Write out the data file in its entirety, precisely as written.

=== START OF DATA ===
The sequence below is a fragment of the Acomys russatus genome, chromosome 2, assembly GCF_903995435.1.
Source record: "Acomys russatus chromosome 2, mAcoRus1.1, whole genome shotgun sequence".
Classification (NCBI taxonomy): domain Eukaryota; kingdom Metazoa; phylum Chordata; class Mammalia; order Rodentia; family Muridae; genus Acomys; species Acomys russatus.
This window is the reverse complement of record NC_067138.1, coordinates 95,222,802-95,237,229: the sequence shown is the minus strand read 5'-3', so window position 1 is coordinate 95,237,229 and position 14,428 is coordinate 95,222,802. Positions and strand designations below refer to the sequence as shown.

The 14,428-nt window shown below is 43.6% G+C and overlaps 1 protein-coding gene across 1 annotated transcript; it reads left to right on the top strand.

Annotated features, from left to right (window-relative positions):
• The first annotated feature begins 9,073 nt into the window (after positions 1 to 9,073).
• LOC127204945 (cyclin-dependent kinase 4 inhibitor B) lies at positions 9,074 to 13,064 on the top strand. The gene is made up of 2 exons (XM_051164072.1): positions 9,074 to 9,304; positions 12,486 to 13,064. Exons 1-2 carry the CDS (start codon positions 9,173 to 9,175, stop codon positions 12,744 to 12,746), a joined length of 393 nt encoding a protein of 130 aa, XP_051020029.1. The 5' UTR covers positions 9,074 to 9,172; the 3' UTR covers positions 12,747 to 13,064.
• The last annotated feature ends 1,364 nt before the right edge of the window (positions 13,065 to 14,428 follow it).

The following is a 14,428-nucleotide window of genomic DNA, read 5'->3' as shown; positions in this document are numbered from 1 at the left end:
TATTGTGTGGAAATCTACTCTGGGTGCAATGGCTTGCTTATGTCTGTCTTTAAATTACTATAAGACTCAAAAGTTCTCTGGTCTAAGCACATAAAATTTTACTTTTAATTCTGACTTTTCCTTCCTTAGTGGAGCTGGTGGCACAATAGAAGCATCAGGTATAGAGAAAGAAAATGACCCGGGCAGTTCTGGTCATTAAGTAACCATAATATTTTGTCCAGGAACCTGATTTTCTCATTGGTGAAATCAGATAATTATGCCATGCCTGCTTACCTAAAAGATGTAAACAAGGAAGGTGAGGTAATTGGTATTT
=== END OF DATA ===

The sequence below is a fragment of the Acomys russatus genome, chromosome 2, assembly GCF_903995435.1.
Source record: "Acomys russatus chromosome 2, mAcoRus1.1, whole genome shotgun sequence".
Classification (NCBI taxonomy): domain Eukaryota; kingdom Metazoa; phylum Chordata; class Mammalia; order Rodentia; family Muridae; genus Acomys; species Acomys russatus.
This window is the reverse complement of record NC_067138.1, coordinates 95,222,802-95,237,229: the sequence shown is the minus strand read 5'-3', so window position 1 is coordinate 95,237,229 and position 14,428 is coordinate 95,222,802. Positions and strand designations below refer to the sequence as shown.

The 14,428-nt window shown below is 43.6% G+C and overlaps 1 protein-coding gene across 1 annotated transcript; it reads left to right on the top strand.

Annotated features, from left to right (window-relative positions):
• The first annotated feature begins 9,073 nt into the window (after positions 1 to 9,073).
• LOC127204945 (cyclin-dependent kinase 4 inhibitor B) lies at positions 9,074 to 13,064 on the top strand. The gene is made up of 2 exons (XM_051164072.1): positions 9,074 to 9,304; positions 12,486 to 13,064. Exons 1-2 carry the CDS (start codon positions 9,173 to 9,175, stop codon positions 12,744 to 12,746), a joined length of 393 nt encoding a protein of 130 aa, XP_051020029.1. The 5' UTR covers positions 9,074 to 9,172; the 3' UTR covers positions 12,747 to 13,064.
• The last annotated feature ends 1,364 nt before the right edge of the window (positions 13,065 to 14,428 follow it).

The following is a 14,428-nucleotide window of genomic DNA, read 5'->3' as shown; positions in this document are numbered from 1 at the left end:
TATTGTGTGGAAATCTACTCTGGGTGCAATGGCTTGCTTATGTCTGTCTTTAAATTACTATAAGACTCAAAAGTTCTCTGGTCTAAGCACATAAAATTTTACTTTTAATTCTGACTTTTCCTTCCTTAGTGGAGCTGGTGGCACAATAGAAGCATCAGGTATAGAGAAAGAAAATGACCCGGGCAGTTCTGGTCATTAAGTAACCATAATATTTTGTCCAGGAACCTGATTTTCTCATTGGTGAAATCAGATAATTATGCCATGCCTGCTTACCTAAAAGATGTAAACAAGGAAGGTGAGGTAATTGGTATTT